Standards for standards: Book shows how to connect policy, test scores to set standards 

April 12, 2023

When students take a statewide or a national test, they will often get results of how their individual scores align with others and how it fits within a scoring scale, such as on the composite or overall test scores for the ACT. But who determines what is considered a “passing” score? This process is called standard setting, or the methodology by which performance standards on tests of proficiency are measured.  

Despite its name, the process is far from standard.  

MSU’s Mark Reckase has authored a book that could help define a new way of thinking—and change how analyzing (and setting) of test scores is done.  

Mark Reckase holds a copy of “The Handbook of Modern Item Response Theory” (Springer, 1997), to which Reckase contributed a chapter. The chapter examined testing, achievement and complex cognitive processing.

The Psychometrics of Standard Setting: Connecting Policy and Test Scores” was published by CRC Press in January 2022 and is the culmination of years of research and practice for Reckase, a Michigan State University Distinguished Professor Emeritus.  

“The book helps test creators and evaluators create and sustain standards for tests, and also helps with evaluating how the standards work upon dissemination,” said Reckase. 

Throughout its pages, Reckase explores a theoretical framework for setting, and adhering, to performance standards.  

Though much has been published about setting of performance standards—including several journal articles from Reckase himself— “there has been little effort to specify a formal theory to support the standard setting process,” says the opening chapter of the book. In other words, the book helps to define how to set standards systemically and sustainably, removing any concern of arbitrary or ad hoc efforts.  

“In a sense, the practice of standard setting is much like the practice of constructing buildings before the science of strength of materials was developed,” continues Reckase in chapter one. “Master carpenters learned through an apprenticeship how to build sound structures … [A]s structures became larger and more complex, experience and rules of [building] them were no longer sufficient to ensure that structures were safe and would remain standing … Similarly, the detailed procedures for implementing standard setting processes are typically learned through activities like an apprenticeship … based on the experience of the persons asked to perform the task. Little theory is called upon to guide the work.”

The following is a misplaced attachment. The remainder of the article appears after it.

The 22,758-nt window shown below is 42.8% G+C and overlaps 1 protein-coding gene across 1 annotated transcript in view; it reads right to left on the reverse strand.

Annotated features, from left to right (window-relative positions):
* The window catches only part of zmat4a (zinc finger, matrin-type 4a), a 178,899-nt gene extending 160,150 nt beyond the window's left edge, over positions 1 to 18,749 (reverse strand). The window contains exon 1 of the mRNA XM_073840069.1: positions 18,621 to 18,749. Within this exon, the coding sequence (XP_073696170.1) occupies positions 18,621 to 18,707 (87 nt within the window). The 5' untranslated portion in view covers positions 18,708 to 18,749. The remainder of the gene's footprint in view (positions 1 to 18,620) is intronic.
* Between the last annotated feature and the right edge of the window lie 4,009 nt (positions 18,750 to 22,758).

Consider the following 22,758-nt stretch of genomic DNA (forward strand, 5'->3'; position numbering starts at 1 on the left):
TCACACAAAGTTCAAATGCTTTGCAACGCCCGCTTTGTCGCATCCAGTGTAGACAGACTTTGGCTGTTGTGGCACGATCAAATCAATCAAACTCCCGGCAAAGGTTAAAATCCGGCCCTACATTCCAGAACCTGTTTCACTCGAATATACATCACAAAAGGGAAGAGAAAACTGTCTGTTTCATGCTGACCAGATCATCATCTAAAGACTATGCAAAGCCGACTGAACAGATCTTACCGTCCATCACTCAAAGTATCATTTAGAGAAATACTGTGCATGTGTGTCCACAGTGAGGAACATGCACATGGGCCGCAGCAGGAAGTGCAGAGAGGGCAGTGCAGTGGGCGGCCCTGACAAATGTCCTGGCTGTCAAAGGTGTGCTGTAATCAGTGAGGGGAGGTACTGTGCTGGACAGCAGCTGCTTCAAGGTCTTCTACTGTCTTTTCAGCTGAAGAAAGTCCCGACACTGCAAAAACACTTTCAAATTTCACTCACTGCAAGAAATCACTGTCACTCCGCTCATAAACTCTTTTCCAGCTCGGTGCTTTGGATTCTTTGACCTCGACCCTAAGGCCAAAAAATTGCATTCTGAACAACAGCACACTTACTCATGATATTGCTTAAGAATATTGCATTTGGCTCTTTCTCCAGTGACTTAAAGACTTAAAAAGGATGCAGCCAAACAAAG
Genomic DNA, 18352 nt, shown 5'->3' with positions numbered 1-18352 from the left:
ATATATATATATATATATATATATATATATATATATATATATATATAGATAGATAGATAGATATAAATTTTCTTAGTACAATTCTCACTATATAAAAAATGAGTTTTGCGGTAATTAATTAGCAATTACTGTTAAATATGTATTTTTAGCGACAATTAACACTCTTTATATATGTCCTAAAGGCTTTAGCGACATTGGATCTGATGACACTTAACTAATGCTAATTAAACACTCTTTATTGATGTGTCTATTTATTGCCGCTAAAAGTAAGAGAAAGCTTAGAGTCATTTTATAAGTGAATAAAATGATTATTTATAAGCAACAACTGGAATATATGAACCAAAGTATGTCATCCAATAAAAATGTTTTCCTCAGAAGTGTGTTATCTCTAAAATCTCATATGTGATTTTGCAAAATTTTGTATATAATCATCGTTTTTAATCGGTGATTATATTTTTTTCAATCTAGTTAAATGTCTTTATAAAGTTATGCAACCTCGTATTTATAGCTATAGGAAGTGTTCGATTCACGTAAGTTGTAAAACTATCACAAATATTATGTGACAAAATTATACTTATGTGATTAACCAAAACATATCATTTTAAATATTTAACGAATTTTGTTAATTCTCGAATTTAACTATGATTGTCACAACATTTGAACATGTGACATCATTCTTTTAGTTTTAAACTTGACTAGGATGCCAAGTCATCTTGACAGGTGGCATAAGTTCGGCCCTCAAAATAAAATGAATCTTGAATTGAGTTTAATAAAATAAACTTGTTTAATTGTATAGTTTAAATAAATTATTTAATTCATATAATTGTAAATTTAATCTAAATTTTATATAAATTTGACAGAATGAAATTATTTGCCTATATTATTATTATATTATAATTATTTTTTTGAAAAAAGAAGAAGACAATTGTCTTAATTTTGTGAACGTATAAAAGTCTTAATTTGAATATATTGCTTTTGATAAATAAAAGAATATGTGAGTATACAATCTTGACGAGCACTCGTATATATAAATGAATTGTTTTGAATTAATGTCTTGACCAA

“Psychometrics” provides an applicable order to theory, examining policy calling for the existence of performance standards, how test makers can convert policy into test reporting scales. Moreover, the book explores how a standard approach to testing methodology for individual tests can also be used to evaluate and improve test creation and analytics moving forward.  


Reckase is a leading scholar in standard setting and testing. He joined the College of Education in 1998 after 17 years with ACT, including as assistant vice president for the assessment innovations area. As part of his work, he contributed to a team who developed performance standards on the reporting score scales for the National Assessment of Educational Progress (NAEP)—a project, begun in 1992, that Reckase credits as being an initial impetus for the creation of the book. Reckase’s credits also include having served as editor of Applied Psychological Measurement and the Journal of Educational Measurement and as president of both the National Council on Measurement in Education and the International Association for Computerized Adaptive Testing.  

And though Reckase’s career has primarily examined testing within educational spaces, the practical usefulness of the book extends to a wide array of tests and applications, such as workplace entrance or preparedness exams, psychological assessments, speed limits, nutritional facts and more. 

The latter examples may be surprising, but that is the point, says Reckase.  

Standards are incredibly prevalent in our lives, including to the point where most may not notice they exist. Consider, for example, clothing sizes. When ordering or buying a pair of pants, buyers may have the option of sizes in “short,” “regular,” and “tall.” An individual or a group decided what constitutes a short or a regular or a tall pant for that company, but it is not the same across brands or sometimes across offerings within the same store, which can be challenging for the buyer.  

Reckase posits that his book could help decision-makers follow a framework to make things more streamlined.  

The Psychometrics of Standard Setting: Connecting Policy and Test Scores” is available for purchase now.